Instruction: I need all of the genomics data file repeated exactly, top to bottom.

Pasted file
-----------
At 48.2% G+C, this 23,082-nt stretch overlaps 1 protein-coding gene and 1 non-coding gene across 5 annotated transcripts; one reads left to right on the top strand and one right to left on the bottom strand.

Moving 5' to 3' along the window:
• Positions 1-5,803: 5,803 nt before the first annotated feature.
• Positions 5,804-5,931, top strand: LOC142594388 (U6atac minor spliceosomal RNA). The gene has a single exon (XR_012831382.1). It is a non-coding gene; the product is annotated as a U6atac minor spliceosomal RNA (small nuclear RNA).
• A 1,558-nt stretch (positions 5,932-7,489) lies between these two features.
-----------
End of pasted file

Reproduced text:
At 48.2% G+C, this 23,082-nt stretch overlaps 1 protein-coding gene and 1 non-coding gene across 5 annotated transcripts; one reads left to right on the top strand and one right to left on the bottom strand.

Moving 5' to 3' along the window:
• Positions 1-5,803: 5,803 nt before the first annotated feature.
• Positions 5,804-5,931, top strand: LOC142594388 (U6atac minor spliceosomal RNA). The gene has a single exon (XR_012831382.1). It is a non-coding gene; the product is annotated as a U6atac minor spliceosomal RNA (small nuclear RNA).
• A 1,558-nt stretch (positions 5,932-7,489) lies between these two features.